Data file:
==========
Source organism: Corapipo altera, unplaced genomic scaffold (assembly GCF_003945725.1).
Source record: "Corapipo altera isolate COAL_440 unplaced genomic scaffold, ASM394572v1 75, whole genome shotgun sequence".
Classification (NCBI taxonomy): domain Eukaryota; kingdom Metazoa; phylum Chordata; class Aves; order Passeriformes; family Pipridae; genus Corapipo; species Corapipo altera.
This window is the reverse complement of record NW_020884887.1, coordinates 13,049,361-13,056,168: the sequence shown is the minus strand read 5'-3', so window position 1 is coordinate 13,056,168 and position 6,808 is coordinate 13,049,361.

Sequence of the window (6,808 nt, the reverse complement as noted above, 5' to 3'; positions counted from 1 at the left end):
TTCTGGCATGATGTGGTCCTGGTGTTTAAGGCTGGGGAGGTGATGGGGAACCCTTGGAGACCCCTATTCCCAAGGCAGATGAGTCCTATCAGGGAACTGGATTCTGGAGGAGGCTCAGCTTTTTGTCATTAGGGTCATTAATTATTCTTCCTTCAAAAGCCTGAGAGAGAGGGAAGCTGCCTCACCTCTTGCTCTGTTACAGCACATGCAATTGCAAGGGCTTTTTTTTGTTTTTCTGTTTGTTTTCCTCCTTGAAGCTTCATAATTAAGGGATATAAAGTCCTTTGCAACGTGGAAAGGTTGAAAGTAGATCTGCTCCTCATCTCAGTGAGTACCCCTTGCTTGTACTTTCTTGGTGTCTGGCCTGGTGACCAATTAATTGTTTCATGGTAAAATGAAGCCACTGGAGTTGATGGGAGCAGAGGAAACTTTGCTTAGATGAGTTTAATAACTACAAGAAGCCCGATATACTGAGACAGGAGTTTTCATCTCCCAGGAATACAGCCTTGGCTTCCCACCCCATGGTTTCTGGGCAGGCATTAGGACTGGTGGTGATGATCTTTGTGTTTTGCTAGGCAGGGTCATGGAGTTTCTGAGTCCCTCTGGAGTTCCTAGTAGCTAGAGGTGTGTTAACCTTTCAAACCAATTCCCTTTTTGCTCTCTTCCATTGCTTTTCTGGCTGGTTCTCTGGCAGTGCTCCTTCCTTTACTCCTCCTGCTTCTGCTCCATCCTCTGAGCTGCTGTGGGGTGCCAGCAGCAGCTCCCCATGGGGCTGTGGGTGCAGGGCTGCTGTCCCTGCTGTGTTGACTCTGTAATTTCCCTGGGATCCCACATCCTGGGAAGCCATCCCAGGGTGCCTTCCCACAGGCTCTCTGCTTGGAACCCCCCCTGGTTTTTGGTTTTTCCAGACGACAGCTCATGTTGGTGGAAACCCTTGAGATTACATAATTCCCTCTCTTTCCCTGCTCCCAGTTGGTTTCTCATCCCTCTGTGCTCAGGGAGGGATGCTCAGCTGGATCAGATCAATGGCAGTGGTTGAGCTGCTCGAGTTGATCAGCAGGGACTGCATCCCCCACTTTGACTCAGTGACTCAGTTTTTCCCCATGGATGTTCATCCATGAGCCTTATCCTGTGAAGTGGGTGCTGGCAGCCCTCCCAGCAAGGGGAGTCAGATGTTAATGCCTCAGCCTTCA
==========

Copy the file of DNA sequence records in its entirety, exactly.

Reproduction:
Source organism: Corapipo altera, unplaced genomic scaffold (assembly GCF_003945725.1).
Source record: "Corapipo altera isolate COAL_440 unplaced genomic scaffold, ASM394572v1 75, whole genome shotgun sequence".
Classification (NCBI taxonomy): domain Eukaryota; kingdom Metazoa; phylum Chordata; class Aves; order Passeriformes; family Pipridae; genus Corapipo; species Corapipo altera.
This window is the reverse complement of record NW_020884887.1, coordinates 13,049,361-13,056,168: the sequence shown is the minus strand read 5'-3', so window position 1 is coordinate 13,056,168 and position 6,808 is coordinate 13,049,361.

Sequence of the window (6,808 nt, the reverse complement as noted above, 5' to 3'; positions counted from 1 at the left end):
TTCTGGCATGATGTGGTCCTGGTGTTTAAGGCTGGGGAGGTGATGGGGAACCCTTGGAGACCCCTATTCCCAAGGCAGATGAGTCCTATCAGGGAACTGGATTCTGGAGGAGGCTCAGCTTTTTGTCATTAGGGTCATTAATTATTCTTCCTTCAAAAGCCTGAGAGAGAGGGAAGCTGCCTCACCTCTTGCTCTGTTACAGCACATGCAATTGCAAGGGCTTTTTTTTGTTTTTCTGTTTGTTTTCCTCCTTGAAGCTTCATAATTAAGGGATATAAAGTCCTTTGCAACGTGGAAAGGTTGAAAGTAGATCTGCTCCTCATCTCAGTGAGTACCCCTTGCTTGTACTTTCTTGGTGTCTGGCCTGGTGACCAATTAATTGTTTCATGGTAAAATGAAGCCACTGGAGTTGATGGGAGCAGAGGAAACTTTGCTTAGATGAGTTTAATAACTACAAGAAGCCCGATATACTGAGACAGGAGTTTTCATCTCCCAGGAATACAGCCTTGGCTTCCCACCCCATGGTTTCTGGGCAGGCATTAGGACTGGTGGTGATGATCTTTGTGTTTTGCTAGGCAGGGTCATGGAGTTTCTGAGTCCCTCTGGAGTTCCTAGTAGCTAGAGGTGTGTTAACCTTTCAAACCAATTCCCTTTTTGCTCTCTTCCATTGCTTTTCTGGCTGGTTCTCTGGCAGTGCTCCTTCCTTTACTCCTCCTGCTTCTGCTCCATCCTCTGAGCTGCTGTGGGGTGCCAGCAGCAGCTCCCCATGGGGCTGTGGGTGCAGGGCTGCTGTCCCTGCTGTGTTGACTCTGTAATTTCCCTGGGATCCCACATCCTGGGAAGCCATCCCAGGGTGCCTTCCCACAGGCTCTCTGCTTGGAACCCCCCCTGGTTTTTGGTTTTTCCAGACGACAGCTCATGTTGGTGGAAACCCTTGAGATTACATAATTCCCTCTCTTTCCCTGCTCCCAGTTGGTTTCTCATCCCTCTGTGCTCAGGGAGGGATGCTCAGCTGGATCAGATCAATGGCAGTGGTTGAGCTGCTCGAGTTGATCAGCAGGGACTGCATCCCCCACTTTGACTCAGTGACTCAGTTTTTCCCCATGGATGTTCATCCATGAGCCTTATCCTGTGAAGTGGGTGCTGGCAGCCCTCCCAGCAAGGGGAGTCAGATGTTAATGCCTCAGCCTTCA